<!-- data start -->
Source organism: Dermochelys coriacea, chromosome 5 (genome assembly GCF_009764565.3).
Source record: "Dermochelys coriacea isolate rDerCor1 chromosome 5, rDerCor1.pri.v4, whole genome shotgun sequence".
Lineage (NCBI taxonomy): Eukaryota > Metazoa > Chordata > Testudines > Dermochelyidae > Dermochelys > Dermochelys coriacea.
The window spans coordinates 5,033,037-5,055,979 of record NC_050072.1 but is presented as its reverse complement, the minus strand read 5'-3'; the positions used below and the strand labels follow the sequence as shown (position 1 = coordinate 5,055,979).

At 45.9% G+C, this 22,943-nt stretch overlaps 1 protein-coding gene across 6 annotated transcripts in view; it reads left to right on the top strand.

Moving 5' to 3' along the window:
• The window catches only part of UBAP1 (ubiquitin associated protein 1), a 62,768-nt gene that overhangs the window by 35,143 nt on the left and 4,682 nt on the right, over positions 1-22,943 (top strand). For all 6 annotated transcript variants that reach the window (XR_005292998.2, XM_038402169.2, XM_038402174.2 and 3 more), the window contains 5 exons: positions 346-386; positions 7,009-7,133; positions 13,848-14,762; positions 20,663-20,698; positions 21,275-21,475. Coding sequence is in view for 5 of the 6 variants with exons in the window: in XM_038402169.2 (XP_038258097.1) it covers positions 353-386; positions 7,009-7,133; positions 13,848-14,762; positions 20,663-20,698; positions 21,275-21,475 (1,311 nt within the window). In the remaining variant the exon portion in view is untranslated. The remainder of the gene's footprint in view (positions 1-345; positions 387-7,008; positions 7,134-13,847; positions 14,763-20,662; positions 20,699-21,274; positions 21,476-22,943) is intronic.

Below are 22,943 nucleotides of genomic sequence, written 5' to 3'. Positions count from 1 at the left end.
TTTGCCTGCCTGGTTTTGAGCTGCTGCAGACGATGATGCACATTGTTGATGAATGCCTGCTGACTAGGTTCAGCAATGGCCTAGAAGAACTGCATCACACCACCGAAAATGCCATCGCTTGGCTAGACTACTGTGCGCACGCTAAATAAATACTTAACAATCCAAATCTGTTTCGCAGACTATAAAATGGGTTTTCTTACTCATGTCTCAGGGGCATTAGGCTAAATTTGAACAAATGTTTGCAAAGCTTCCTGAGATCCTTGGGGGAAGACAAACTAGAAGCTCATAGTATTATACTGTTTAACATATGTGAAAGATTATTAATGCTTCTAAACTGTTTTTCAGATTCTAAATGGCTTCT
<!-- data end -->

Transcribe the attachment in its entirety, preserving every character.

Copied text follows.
Source organism: Dermochelys coriacea, chromosome 5 (genome assembly GCF_009764565.3).
Source record: "Dermochelys coriacea isolate rDerCor1 chromosome 5, rDerCor1.pri.v4, whole genome shotgun sequence".
Lineage (NCBI taxonomy): Eukaryota > Metazoa > Chordata > Testudines > Dermochelyidae > Dermochelys > Dermochelys coriacea.
The window spans coordinates 5,033,037-5,055,979 of record NC_050072.1 but is presented as its reverse complement, the minus strand read 5'-3'; the positions used below and the strand labels follow the sequence as shown (position 1 = coordinate 5,055,979).

At 45.9% G+C, this 22,943-nt stretch overlaps 1 protein-coding gene across 6 annotated transcripts in view; it reads left to right on the top strand.

Moving 5' to 3' along the window:
• The window catches only part of UBAP1 (ubiquitin associated protein 1), a 62,768-nt gene that overhangs the window by 35,143 nt on the left and 4,682 nt on the right, over positions 1-22,943 (top strand). For all 6 annotated transcript variants that reach the window (XR_005292998.2, XM_038402169.2, XM_038402174.2 and 3 more), the window contains 5 exons: positions 346-386; positions 7,009-7,133; positions 13,848-14,762; positions 20,663-20,698; positions 21,275-21,475. Coding sequence is in view for 5 of the 6 variants with exons in the window: in XM_038402169.2 (XP_038258097.1) it covers positions 353-386; positions 7,009-7,133; positions 13,848-14,762; positions 20,663-20,698; positions 21,275-21,475 (1,311 nt within the window). In the remaining variant the exon portion in view is untranslated. The remainder of the gene's footprint in view (positions 1-345; positions 387-7,008; positions 7,134-13,847; positions 14,763-20,662; positions 20,699-21,274; positions 21,476-22,943) is intronic.

Below are 22,943 nucleotides of genomic sequence, written 5' to 3'. Positions count from 1 at the left end.
TTTGCCTGCCTGGTTTTGAGCTGCTGCAGACGATGATGCACATTGTTGATGAATGCCTGCTGACTAGGTTCAGCAATGGCCTAGAAGAACTGCATCACACCACCGAAAATGCCATCGCTTGGCTAGACTACTGTGCGCACGCTAAATAAATACTTAACAATCCAAATCTGTTTCGCAGACTATAAAATGGGTTTTCTTACTCATGTCTCAGGGGCATTAGGCTAAATTTGAACAAATGTTTGCAAAGCTTCCTGAGATCCTTGGGGGAAGACAAACTAGAAGCTCATAGTATTATACTGTTTAACATATGTGAAAGATTATTAATGCTTCTAAACTGTTTTTCAGATTCTAAATGGCTTCT